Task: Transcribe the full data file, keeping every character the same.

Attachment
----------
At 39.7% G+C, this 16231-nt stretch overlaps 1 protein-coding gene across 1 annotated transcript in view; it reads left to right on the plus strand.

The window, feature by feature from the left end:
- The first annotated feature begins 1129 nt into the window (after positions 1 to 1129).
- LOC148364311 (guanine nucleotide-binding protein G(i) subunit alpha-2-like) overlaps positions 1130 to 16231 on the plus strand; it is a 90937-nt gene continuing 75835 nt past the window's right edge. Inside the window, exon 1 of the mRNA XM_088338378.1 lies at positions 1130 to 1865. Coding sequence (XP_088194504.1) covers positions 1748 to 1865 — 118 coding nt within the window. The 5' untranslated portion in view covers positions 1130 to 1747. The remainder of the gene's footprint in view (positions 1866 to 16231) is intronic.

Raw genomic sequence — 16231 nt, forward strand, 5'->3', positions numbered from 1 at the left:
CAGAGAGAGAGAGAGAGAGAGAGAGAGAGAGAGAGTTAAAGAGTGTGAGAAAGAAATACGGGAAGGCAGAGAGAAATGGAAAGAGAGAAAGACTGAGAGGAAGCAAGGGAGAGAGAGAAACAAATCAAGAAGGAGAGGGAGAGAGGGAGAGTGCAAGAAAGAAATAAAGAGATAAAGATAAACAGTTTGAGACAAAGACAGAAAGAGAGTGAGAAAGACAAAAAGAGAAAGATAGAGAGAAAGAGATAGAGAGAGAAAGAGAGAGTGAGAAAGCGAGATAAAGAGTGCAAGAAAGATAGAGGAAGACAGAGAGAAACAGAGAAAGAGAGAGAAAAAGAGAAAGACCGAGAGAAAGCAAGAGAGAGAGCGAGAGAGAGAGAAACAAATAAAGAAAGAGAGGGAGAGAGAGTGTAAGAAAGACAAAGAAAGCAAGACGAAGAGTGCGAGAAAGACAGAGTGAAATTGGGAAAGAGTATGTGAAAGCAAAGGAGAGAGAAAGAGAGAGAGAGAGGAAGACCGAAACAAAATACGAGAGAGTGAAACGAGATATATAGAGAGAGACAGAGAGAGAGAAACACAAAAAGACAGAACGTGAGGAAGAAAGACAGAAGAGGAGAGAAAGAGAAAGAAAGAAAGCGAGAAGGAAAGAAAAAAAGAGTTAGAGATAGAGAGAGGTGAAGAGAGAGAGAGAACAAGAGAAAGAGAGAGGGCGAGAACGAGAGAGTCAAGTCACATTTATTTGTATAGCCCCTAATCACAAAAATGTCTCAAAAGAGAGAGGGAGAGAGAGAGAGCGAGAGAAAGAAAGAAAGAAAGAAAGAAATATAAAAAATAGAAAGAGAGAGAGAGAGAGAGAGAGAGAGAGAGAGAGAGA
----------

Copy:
At 39.7% G+C, this 16231-nt stretch overlaps 1 protein-coding gene across 1 annotated transcript in view; it reads left to right on the plus strand.

The window, feature by feature from the left end:
- The first annotated feature begins 1129 nt into the window (after positions 1 to 1129).
- LOC148364311 (guanine nucleotide-binding protein G(i) subunit alpha-2-like) overlaps positions 1130 to 16231 on the plus strand; it is a 90937-nt gene continuing 75835 nt past the window's right edge. Inside the window, exon 1 of the mRNA XM_088338378.1 lies at positions 1130 to 1865. Coding sequence (XP_088194504.1) covers positions 1748 to 1865 — 118 coding nt within the window. The 5' untranslated portion in view covers positions 1130 to 1747. The remainder of the gene's footprint in view (positions 1866 to 16231) is intronic.

Raw genomic sequence — 16231 nt, forward strand, 5'->3', positions numbered from 1 at the left:
CAGAGAGAGAGAGAGAGAGAGAGAGAGAGAGAGAGTTAAAGAGTGTGAGAAAGAAATACGGGAAGGCAGAGAGAAATGGAAAGAGAGAAAGACTGAGAGGAAGCAAGGGAGAGAGAGAAACAAATCAAGAAGGAGAGGGAGAGAGGGAGAGTGCAAGAAAGAAATAAAGAGATAAAGATAAACAGTTTGAGACAAAGACAGAAAGAGAGTGAGAAAGACAAAAAGAGAAAGATAGAGAGAAAGAGATAGAGAGAGAAAGAGAGAGTGAGAAAGCGAGATAAAGAGTGCAAGAAAGATAGAGGAAGACAGAGAGAAACAGAGAAAGAGAGAGAAAAAGAGAAAGACCGAGAGAAAGCAAGAGAGAGAGCGAGAGAGAGAGAAACAAATAAAGAAAGAGAGGGAGAGAGAGTGTAAGAAAGACAAAGAAAGCAAGACGAAGAGTGCGAGAAAGACAGAGTGAAATTGGGAAAGAGTATGTGAAAGCAAAGGAGAGAGAAAGAGAGAGAGAGAGGAAGACCGAAACAAAATACGAGAGAGTGAAACGAGATATATAGAGAGAGACAGAGAGAGAGAAACACAAAAAGACAGAACGTGAGGAAGAAAGACAGAAGAGGAGAGAAAGAGAAAGAAAGAAAGCGAGAAGGAAAGAAAAAAAGAGTTAGAGATAGAGAGAGGTGAAGAGAGAGAGAGAACAAGAGAAAGAGAGAGGGCGAGAACGAGAGAGTCAAGTCACATTTATTTGTATAGCCCCTAATCACAAAAATGTCTCAAAAGAGAGAGGGAGAGAGAGAGAGCGAGAGAAAGAAAGAAAGAAAGAAAGAAATATAAAAAATAGAAAGAGAGAGAGAGAGAGAGAGAGAGAGAGAGAGAGAGA